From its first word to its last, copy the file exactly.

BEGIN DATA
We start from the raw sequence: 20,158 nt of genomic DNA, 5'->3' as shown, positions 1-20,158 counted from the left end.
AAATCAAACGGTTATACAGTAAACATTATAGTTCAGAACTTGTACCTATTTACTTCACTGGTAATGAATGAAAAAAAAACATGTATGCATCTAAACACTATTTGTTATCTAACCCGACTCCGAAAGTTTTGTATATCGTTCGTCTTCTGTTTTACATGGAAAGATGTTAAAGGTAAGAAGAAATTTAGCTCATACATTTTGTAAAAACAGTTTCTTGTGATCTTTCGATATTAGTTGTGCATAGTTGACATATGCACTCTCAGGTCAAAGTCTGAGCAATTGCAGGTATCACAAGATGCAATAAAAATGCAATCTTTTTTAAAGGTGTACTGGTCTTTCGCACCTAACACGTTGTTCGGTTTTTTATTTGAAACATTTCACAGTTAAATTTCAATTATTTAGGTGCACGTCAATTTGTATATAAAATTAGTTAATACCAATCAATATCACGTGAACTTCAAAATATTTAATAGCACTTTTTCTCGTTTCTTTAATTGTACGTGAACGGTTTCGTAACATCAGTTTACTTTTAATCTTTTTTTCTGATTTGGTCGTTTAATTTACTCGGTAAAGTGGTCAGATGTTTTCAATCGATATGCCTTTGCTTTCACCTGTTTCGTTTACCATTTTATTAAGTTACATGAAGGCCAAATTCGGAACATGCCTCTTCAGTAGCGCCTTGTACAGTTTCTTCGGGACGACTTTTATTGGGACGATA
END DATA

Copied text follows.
We start from the raw sequence: 20,158 nt of genomic DNA, 5'->3' as shown, positions 1-20,158 counted from the left end.
AAATCAAACGGTTATACAGTAAACATTATAGTTCAGAACTTGTACCTATTTACTTCACTGGTAATGAATGAAAAAAAAACATGTATGCATCTAAACACTATTTGTTATCTAACCCGACTCCGAAAGTTTTGTATATCGTTCGTCTTCTGTTTTACATGGAAAGATGTTAAAGGTAAGAAGAAATTTAGCTCATACATTTTGTAAAAACAGTTTCTTGTGATCTTTCGATATTAGTTGTGCATAGTTGACATATGCACTCTCAGGTCAAAGTCTGAGCAATTGCAGGTATCACAAGATGCAATAAAAATGCAATCTTTTTTAAAGGTGTACTGGTCTTTCGCACCTAACACGTTGTTCGGTTTTTTATTTGAAACATTTCACAGTTAAATTTCAATTATTTAGGTGCACGTCAATTTGTATATAAAATTAGTTAATACCAATCAATATCACGTGAACTTCAAAATATTTAATAGCACTTTTTCTCGTTTCTTTAATTGTACGTGAACGGTTTCGTAACATCAGTTTACTTTTAATCTTTTTTTCTGATTTGGTCGTTTAATTTACTCGGTAAAGTGGTCAGATGTTTTCAATCGATATGCCTTTGCTTTCACCTGTTTCGTTTACCATTTTATTAAGTTACATGAAGGCCAAATTCGGAACATGCCTCTTCAGTAGCGCCTTGTACAGTTTCTTCGGGACGACTTTTATTGGGACGATA